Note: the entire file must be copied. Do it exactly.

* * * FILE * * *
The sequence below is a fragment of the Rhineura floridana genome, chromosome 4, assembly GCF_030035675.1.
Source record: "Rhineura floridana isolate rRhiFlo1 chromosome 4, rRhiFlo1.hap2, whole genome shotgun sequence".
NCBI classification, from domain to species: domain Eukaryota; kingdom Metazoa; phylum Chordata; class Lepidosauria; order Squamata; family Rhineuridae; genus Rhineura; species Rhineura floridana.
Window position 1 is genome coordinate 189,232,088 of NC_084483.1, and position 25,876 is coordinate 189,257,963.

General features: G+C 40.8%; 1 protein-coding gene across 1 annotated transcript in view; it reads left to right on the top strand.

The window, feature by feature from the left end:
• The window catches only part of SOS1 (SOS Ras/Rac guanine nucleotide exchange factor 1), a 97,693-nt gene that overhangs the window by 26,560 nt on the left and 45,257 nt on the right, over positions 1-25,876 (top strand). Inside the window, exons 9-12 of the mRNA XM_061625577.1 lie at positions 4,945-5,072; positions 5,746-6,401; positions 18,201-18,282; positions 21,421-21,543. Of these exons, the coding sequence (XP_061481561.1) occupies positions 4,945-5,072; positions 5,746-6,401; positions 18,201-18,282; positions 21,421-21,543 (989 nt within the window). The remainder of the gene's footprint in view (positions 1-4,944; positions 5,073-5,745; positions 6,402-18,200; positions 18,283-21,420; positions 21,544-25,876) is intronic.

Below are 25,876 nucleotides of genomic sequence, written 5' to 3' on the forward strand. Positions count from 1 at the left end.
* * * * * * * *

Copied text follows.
The sequence below is a fragment of the Rhineura floridana genome, chromosome 4, assembly GCF_030035675.1.
Source record: "Rhineura floridana isolate rRhiFlo1 chromosome 4, rRhiFlo1.hap2, whole genome shotgun sequence".
NCBI classification, from domain to species: domain Eukaryota; kingdom Metazoa; phylum Chordata; class Lepidosauria; order Squamata; family Rhineuridae; genus Rhineura; species Rhineura floridana.
Window position 1 is genome coordinate 189,232,088 of NC_084483.1, and position 25,876 is coordinate 189,257,963.

General features: G+C 40.8%; 1 protein-coding gene across 1 annotated transcript in view; it reads left to right on the top strand.

The window, feature by feature from the left end:
• The window catches only part of SOS1 (SOS Ras/Rac guanine nucleotide exchange factor 1), a 97,693-nt gene that overhangs the window by 26,560 nt on the left and 45,257 nt on the right, over positions 1-25,876 (top strand). Inside the window, exons 9-12 of the mRNA XM_061625577.1 lie at positions 4,945-5,072; positions 5,746-6,401; positions 18,201-18,282; positions 21,421-21,543. Of these exons, the coding sequence (XP_061481561.1) occupies positions 4,945-5,072; positions 5,746-6,401; positions 18,201-18,282; positions 21,421-21,543 (989 nt within the window). The remainder of the gene's footprint in view (positions 1-4,944; positions 5,073-5,745; positions 6,402-18,200; positions 18,283-21,420; positions 21,544-25,876) is intronic.

Below are 25,876 nucleotides of genomic sequence, written 5' to 3' on the forward strand. Positions count from 1 at the left end.